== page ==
Georgia follows the traditional rules of conflicts-of-laws. See generally Rees, Jr., Choice of Law in Georgia: Time to Consider a Change?, 34 Mer.L.Rev. 787, 788-89 (1983). "Under this system tort actions are adjudicated according to the law of the place where the wrong occurred, and contract actions are regulated by the law of the state where the contract was made when matters of execution, interpretation, or validity are at issue, and by the law of the state where it is to be performed when the issue is one concerning performance." Wallace v. Harrison, 166 Ga.App. 461, 462-63, 304 S.E.2d 487 (1983); Manley v. Engram, 755 F.2d 1463, 1466 (11th Cir. 1985) (choice of law for torts); Residential Industrial Loan Co. v. Brown, 559 F.2d 438, 440 (5th Cir.1977) (choice of law for contracts). However, the Georgia courts have not clearly indicated how to resolve a *442 conflicts-of-law problem involving an implied warranty of merchantability. Plaintiff characterizes this claim as one based on a contract such that lex loci contractus (Florida law) controls. Defendant argues that lex loci delicti (Georgia law) should be applied. Neither party has directed the court to any Georgia authority conclusively deciding the question.
The implied warranty of merchantability is raised by statute. Stewart, supra 131 Ga.App. at 752, 206 S.E.2d 857. See O.C. G.A. § 11-2-314. It is unclear exactly where it fits on the tort v. contract scale. Compare Chaffin v. Atlanta Coca-Cola Bottling Co., 127 Ga.App. 619, 194 S.E.2d 513 (1972) (contractual basis) with Bookholt v. General Motors Corp., 215 Ga. 391, 393-94, 110 S.E.2d 642 (1959) (liability not contractual). In Whitaker v. Harvell-Kilgore Corp., 418 F.2d 1010 (5th Cir.1969), reh'g denied, 424 F.2d 549 (1970), the Fifth Circuit confronted this question and applied old Georgia Code Annotated § 109A-1-105 [O.C.G.A. § 11-1-105] to hold that a federal court should not look to the place of the sale (lex loci contractus) but to the place of the injury (lex loci delicti). Id. at 1016. Although mentioning the contractual nature of a warranty claim, id. at 1015, the court nevertheless reasoned "that a breach of warranty involving an injury is analogous to a tort action" such that "the orthodox `place of injury' rule should apply to warranties." Id. at 1016 n. 9. Georgia law was therefore applied.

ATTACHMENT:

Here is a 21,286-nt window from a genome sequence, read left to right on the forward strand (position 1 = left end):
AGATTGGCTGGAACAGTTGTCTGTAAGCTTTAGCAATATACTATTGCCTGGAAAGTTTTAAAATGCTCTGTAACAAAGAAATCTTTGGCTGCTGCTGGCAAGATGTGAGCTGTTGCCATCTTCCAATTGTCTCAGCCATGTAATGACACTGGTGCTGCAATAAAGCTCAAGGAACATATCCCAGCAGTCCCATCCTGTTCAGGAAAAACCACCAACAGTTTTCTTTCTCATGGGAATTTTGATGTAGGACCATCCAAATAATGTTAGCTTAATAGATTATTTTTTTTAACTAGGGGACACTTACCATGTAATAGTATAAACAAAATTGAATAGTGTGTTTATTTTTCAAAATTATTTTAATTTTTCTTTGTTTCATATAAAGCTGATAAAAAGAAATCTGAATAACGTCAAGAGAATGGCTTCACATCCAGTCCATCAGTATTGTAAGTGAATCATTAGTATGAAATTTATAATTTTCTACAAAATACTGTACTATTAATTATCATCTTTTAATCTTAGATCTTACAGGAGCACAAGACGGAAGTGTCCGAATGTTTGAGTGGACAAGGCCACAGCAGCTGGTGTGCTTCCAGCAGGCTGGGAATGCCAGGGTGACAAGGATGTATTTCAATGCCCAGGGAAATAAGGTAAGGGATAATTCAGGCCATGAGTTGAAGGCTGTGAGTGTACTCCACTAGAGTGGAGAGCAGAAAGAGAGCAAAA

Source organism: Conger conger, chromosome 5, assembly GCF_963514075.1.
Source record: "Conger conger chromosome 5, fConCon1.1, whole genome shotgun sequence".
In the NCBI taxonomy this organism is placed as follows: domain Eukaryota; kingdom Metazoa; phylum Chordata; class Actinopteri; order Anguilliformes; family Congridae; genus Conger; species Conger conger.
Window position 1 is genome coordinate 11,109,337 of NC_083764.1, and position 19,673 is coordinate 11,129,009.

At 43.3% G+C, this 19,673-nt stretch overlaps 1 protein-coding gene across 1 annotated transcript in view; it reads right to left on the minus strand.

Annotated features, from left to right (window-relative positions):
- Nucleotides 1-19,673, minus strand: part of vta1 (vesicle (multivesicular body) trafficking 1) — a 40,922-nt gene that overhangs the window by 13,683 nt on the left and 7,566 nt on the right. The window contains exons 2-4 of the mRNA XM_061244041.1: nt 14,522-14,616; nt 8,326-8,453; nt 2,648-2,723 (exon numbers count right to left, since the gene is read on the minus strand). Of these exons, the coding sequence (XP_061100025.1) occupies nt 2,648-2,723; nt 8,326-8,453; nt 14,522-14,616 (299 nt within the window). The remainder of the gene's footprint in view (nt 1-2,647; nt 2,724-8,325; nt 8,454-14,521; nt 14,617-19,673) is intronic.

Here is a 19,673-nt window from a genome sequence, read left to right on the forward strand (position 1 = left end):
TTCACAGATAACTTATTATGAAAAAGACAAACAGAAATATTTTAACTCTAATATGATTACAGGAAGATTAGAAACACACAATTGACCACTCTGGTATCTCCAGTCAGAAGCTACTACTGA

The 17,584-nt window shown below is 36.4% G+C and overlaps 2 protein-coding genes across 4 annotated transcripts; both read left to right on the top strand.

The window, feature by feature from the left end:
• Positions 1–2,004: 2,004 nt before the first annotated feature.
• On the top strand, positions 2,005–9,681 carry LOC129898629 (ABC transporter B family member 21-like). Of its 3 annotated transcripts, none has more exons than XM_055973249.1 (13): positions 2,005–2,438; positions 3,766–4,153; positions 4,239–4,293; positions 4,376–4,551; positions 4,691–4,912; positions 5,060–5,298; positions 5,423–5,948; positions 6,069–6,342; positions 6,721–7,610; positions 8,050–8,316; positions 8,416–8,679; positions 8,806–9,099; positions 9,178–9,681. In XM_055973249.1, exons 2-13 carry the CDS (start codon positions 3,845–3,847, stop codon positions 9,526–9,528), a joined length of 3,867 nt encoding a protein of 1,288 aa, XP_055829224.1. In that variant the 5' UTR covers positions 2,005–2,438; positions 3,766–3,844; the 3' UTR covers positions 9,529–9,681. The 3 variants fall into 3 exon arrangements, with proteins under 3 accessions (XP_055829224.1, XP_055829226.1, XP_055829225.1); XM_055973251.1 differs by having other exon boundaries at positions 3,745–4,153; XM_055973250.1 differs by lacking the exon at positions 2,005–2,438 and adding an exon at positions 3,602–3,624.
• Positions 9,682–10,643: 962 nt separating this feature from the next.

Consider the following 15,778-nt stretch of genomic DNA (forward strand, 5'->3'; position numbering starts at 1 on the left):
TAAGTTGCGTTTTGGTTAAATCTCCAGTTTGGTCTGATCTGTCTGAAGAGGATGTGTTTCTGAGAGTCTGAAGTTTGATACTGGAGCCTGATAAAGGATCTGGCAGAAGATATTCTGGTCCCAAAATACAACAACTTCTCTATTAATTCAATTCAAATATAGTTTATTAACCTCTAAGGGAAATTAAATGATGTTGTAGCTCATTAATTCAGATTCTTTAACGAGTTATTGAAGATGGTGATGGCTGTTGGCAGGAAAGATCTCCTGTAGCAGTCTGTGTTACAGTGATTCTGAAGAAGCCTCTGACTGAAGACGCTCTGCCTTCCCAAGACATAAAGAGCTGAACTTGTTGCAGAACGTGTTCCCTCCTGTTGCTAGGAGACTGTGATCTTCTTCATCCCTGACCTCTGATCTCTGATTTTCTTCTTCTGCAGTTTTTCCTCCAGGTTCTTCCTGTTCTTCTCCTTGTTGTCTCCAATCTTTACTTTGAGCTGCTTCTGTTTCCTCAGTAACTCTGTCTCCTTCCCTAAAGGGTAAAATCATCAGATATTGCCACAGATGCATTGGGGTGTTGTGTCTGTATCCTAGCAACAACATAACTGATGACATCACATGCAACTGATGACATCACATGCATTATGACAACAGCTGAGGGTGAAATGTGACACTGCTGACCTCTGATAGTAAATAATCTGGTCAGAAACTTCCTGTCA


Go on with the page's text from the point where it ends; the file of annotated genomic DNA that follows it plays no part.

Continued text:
In a Memorandum Decision on the petition for rehearing, Judge Rives disagreed with the conflicts-of-law analysis of the original decision. He believed that Georgia's general conflicts-of-laws rules rather than Code Section 109A-1-105 should have been used. Analyzing the question under the general rules, the judge nevertheless concluded that Georgia's tort conflicts rule was appropriate. 424 F.2d at 550-51. Georgia law was again applied. Similarly, the Eleventh Circuit in dicta discussed only Georgia's tort rules when it stated that Georgia's choice of law principles would dictate the application of Georgia law to a breach of warranty theory. Best Canvas Products & Supplies, Inc. v. Ploof Truck Lines, Inc., 713 F.2d 618, 620-22 (11th Cir. 1983). See also F. Eldridge, Products Liability The Law in Ga., § 4-2, at 81 (1976) (citing various federal cases for the same conclusion).
This court also concludes that Georgia law controls this claim. In the absence of any Georgia authority specifically holding that conflicts-of-law issues involving an implied warranty of merchantability should be resolved under lex loci contractus as opposed to lex loci delicti principles, this court is obligated to follow the Circuit's interpretations. Further, under the facts of this case, it is appropriate to apply tort-based theories of analysis. There is a colorable argument that no contract exists as to this cutting machine as it is asserted to have been a gratuitous loan from Mar-Bel, Inc. to Piedmont Moulding Co. independent of any contract between the two companies. The presidents of both companies stated in affidavits that no warranties or representations were made by Mar-Bel, Inc. about the equipment. Labeling this claim as one based on personal injury not only more closely resembles the facts of the case, but also is in keeping with the deeply ingrained public policy in Georgia of maintaining the privity requirement before a party can bring a warranty claim.
Applying Georgia law, the court finds that the plaintiff fails to satisfy the privity requirement to maintain a breach of implied warranty of merchantability cause of action. Accordingly, defendant Mar-Bel, Inc.'s motion for summary judgment on this issue is also granted.